Although both wars were fought to preserve the independence of free countries, the conflicts of WWI and the Spanish-American War led to very different consequences. In contrast to the Spanish-American War, WWI led to wide political changes in Europe, the development of new war weapons, and a change in the American social landscape. WWI was also a very expensive war that led to many more casualties than the Spanish-American war.
It has been said that WWI caused the deaths of 9 million combatants and 5 million civilians. It also cost $300 billion in direct and indirect costs, more than any previous war in history. WWI also led to the fall of four autocracies: Russia in 1917, Turkey in 1922, Austria-Hungary in 1918, and Germany also in 1918. Russia sustained great losses during WWI, and it never fully recovered from it. The losses caused Czar Nicholas II to lose his control over the Russian government. Read how the losses Russia sustained during WWI led to the February and Bolshevik Revolutions of 1917.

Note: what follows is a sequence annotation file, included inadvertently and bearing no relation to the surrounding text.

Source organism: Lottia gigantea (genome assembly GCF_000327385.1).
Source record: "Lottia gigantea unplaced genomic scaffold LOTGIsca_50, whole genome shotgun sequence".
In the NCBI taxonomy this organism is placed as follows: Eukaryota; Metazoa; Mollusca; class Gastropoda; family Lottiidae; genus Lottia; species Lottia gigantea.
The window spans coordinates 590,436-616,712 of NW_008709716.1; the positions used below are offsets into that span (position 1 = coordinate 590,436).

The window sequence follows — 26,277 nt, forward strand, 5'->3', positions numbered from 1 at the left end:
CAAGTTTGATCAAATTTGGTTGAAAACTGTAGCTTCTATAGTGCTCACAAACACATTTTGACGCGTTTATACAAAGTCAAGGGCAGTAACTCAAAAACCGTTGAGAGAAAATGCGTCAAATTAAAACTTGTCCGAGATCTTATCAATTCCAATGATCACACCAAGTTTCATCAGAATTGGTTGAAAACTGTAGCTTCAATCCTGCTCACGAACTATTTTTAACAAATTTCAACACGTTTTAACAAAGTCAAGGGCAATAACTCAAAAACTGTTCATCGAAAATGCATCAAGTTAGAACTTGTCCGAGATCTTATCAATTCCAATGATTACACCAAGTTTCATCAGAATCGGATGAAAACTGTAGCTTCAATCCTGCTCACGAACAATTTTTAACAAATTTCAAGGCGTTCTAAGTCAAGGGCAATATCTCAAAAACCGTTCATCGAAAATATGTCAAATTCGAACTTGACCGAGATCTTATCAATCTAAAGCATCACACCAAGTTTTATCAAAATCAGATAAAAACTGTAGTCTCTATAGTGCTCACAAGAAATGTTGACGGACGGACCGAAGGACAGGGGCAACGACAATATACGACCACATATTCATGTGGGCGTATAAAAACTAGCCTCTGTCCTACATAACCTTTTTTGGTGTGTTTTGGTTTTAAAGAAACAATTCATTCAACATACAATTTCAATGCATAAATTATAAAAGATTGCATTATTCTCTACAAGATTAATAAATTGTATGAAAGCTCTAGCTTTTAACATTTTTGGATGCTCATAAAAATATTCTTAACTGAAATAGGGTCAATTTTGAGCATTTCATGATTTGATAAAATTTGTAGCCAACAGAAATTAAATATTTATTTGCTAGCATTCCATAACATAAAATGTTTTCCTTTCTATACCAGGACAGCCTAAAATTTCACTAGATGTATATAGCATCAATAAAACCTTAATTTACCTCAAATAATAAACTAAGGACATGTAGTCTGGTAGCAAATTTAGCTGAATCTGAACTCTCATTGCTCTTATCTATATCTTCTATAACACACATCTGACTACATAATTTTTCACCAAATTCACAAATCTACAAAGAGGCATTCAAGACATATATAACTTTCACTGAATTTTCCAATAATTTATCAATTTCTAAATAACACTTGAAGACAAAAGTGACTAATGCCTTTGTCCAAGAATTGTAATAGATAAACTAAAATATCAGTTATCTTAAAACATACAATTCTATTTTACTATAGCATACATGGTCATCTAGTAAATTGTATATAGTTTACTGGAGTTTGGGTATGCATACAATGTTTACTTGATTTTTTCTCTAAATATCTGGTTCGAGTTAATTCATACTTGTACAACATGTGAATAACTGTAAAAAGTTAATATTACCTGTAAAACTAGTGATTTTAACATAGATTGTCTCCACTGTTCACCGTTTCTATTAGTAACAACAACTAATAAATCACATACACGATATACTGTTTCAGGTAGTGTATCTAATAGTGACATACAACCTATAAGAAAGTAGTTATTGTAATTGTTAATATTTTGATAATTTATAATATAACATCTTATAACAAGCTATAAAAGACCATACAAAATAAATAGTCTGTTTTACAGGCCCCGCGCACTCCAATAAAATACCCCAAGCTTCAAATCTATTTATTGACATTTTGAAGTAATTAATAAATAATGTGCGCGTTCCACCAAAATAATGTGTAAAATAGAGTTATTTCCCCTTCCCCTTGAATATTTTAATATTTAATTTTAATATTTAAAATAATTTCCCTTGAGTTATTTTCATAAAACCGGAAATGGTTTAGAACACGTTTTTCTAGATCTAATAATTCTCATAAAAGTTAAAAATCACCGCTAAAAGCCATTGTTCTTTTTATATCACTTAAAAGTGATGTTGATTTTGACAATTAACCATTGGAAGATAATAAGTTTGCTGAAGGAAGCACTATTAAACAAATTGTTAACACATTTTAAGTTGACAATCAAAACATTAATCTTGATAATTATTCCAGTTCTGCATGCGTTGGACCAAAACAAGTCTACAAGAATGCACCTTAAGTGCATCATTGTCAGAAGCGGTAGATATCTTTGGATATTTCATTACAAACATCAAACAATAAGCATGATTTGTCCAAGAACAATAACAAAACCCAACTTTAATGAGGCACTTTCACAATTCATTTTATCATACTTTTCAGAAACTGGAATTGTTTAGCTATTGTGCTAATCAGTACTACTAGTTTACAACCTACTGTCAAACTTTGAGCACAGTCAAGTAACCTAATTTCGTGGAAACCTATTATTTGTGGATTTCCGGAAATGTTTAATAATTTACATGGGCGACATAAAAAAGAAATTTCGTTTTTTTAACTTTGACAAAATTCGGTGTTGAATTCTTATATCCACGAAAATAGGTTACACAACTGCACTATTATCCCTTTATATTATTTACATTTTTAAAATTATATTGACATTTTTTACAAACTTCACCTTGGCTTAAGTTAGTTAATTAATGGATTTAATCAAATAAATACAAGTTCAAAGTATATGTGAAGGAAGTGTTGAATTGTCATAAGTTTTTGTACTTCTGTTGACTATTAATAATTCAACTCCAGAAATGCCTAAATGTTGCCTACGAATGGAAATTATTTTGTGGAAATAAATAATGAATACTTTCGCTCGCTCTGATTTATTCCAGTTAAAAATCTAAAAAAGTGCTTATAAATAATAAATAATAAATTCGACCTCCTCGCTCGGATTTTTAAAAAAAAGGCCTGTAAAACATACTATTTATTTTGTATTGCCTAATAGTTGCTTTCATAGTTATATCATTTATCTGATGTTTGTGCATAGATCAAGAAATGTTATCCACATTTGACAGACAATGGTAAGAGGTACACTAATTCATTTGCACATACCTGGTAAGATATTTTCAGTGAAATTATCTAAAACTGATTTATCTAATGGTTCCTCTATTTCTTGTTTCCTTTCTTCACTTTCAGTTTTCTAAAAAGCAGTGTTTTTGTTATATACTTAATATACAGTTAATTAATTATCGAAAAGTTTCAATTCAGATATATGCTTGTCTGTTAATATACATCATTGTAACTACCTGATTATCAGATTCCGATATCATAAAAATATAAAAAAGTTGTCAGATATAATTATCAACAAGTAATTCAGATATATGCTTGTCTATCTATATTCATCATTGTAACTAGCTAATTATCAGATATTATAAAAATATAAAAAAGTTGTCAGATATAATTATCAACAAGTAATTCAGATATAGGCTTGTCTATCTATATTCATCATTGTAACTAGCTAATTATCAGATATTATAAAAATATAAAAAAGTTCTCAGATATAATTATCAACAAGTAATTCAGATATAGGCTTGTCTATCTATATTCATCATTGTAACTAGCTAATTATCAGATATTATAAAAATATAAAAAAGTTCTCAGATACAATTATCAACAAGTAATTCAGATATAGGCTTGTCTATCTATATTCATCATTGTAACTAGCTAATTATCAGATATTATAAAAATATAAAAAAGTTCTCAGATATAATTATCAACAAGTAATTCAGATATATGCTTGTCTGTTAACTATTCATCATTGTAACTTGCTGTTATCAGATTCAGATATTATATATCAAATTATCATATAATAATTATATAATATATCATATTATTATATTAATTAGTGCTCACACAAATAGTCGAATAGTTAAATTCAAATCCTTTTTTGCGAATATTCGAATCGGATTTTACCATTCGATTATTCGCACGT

WWI also led to the fall of the Ottoman Empire (Turkey) in 1922 and affected political changes in the Middle East that has reverberated to modern times. Although Turkey/The Ottoman Empire chose to remain neutral in the beginning, it eventually decided to enter the war on the side of the Central Powers. The Empire sustained insurmountable losses because of the war, and it never recovered its dominance again. After WWI, British forces dominated regions in the Middle East that later became modern-day Iraq, Syria, Lebanon, Jordan, and Israel.
Also, read about the fall of Germany after WWI and how WWI led to the fall of the Habsburg-ruled Austria-Hungarian Empire, resulting in the forming of new nations such as Czechoslovakia and Yugoslavia.
In terms of new technological advances in war weapons, read about new war weapons that led to Allied victory in WWI and ten of the deadliest weapons during the war.
Last, but not least, WWI also ushered in a new technological era and social adjustment in the United States. The exodus of people into cities led to more people participating in the excesses of the Roaring Twenties. Indeed, unlike the Spanish-American war, WWI led to wide-ranging political and social changes that continue to affect our modern age.